NASA Is Recruiting For Yearlong Simulated Mars Mission


Mars Dune Alpha Conceptual Render: Visualization on Mars Credits: ICON

Mars is calling! NASA is seeking applicants for participation as a crew member during the first one-year analog mission in a habitat to simulate life on a distant world, set to begin in Fall 2022.

As NASA ventures farther into the cosmos, the astronaut experience will change. In preparation for the real-life challenges of future missions to Mars, NASA will study how highly motivated individuals respond under the rigor of a long-duration, ground-based simulation.

The series of missions - known as Crew Health and Performance Exploration Analog - includes three one-year Mars surface simulations based at NASA's Johnson Space Center. The analogs will support research to develop methods and technologies to prevent and resolve potential problems on future human spaceflight missions to the Moon and Mars.

"The analog is critical for testing solutions to meet the complex needs of living on the Martian surface" said Grace Douglas, lead scientist for NASA's Advanced Food Technology research effort at NASA's Johnson Space Center in Houston. "Simulations on Earth will help us understand and counter the physical and mental challenges astronauts will face before they go."

Each mission will consist of four crew members living and working in a 1,700-square-foot module 3D-printed by ICON, called Mars Dune Alpha. The habitat will simulate the challenges of a mission on Mars, including resource limitations, equipment failure, communication delays, and other environmental stressors. Crew tasks may include simulated spacewalks, scientific research, use of virtual reality and robotic controls, and exchanging communications. The results will provide important scientific data to validate systems and develop solutions.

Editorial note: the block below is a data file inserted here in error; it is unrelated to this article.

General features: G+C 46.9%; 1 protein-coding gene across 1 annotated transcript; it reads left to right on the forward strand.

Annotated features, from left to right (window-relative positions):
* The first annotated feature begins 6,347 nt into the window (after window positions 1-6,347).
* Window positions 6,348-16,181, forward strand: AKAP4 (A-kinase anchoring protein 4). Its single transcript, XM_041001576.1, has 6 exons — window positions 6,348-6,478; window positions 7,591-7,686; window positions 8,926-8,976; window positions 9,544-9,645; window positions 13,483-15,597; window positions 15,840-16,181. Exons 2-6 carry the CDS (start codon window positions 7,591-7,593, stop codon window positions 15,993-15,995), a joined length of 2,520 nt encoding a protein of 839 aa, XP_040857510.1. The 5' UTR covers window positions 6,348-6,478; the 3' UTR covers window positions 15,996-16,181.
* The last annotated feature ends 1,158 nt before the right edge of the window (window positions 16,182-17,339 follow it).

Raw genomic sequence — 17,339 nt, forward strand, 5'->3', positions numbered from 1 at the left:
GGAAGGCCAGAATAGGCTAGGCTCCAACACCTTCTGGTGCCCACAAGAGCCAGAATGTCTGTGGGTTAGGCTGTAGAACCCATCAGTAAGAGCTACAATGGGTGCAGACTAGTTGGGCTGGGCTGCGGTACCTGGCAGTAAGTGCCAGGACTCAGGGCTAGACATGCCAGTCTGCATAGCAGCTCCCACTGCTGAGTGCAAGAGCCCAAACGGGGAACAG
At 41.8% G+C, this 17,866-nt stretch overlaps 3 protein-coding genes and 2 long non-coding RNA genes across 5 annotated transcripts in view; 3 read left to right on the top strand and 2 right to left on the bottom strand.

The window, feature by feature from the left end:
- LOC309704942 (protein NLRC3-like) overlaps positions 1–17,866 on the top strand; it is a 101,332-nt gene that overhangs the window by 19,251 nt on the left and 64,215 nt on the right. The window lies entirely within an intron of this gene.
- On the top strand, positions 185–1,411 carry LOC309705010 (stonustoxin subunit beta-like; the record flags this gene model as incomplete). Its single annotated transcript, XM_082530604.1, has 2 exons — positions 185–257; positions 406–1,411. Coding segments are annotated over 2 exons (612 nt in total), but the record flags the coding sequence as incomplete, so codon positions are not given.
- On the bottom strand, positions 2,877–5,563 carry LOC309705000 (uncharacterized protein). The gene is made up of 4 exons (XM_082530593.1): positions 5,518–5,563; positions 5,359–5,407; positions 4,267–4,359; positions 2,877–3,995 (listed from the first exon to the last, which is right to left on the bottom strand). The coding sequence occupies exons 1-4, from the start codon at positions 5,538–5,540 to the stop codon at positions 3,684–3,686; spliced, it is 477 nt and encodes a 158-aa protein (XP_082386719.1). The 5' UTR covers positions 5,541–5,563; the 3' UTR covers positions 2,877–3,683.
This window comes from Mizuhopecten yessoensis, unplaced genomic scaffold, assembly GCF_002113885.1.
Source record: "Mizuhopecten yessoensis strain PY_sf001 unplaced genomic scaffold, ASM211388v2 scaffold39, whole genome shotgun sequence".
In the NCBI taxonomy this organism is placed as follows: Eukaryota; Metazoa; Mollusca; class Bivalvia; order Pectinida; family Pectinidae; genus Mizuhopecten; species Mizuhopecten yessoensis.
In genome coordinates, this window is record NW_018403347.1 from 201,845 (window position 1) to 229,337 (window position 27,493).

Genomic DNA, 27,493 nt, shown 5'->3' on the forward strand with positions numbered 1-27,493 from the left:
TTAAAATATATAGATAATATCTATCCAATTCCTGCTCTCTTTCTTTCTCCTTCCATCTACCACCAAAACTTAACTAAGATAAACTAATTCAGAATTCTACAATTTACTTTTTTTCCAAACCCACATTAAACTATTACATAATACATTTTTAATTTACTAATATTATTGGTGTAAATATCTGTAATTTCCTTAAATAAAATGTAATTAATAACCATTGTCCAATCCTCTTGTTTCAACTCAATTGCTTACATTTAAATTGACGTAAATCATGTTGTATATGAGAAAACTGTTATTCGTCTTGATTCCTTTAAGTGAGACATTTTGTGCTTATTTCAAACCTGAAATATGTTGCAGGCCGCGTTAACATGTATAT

NASA is looking for healthy, motivated U.S. citizens or permanent residents who are non-smokers, age 30 to 55 years old, and proficient in English for effective communication between crew and mission control. Crew selection will follow standard NASA criteria for astronaut candidate applicants.

A master's degree in a STEM field such as engineering, mathematics, or biological, physical or computer science from an accredited institution with at least two years of professional STEM experience or a minimum of one thousand hours piloting an aircraft is required. Candidates who have completed two years of work toward a doctoral program in STEM, or completed a medical degree, or a test pilot program will also be considered. Additionally, with four years of professional experience, applicants who have completed military officer training or a Bachelor of Science in a STEM field may be considered.

If you have a strong desire for unique, rewarding adventures and are interested in contributing to NASA's work in preparing for the first human journey to Mars, click here to learn more and apply. Compensation for participating is available. More information will be provided during the candidate screening process.

For more information on the Mars analog mission, visit: https://www.nasa.gov/chapea

NASA is leading a return to Moon for long-term exploration. Through Artemis, NASA will land astronauts, including the first woman and the first person of color, on the surface of Moon. At the Moon, NASA and our partners study and explore more of the lunar surface than ever before. Lessons learned on and around the Moon will prepare NASA to take the next giant leap - sending astronauts to Mars.

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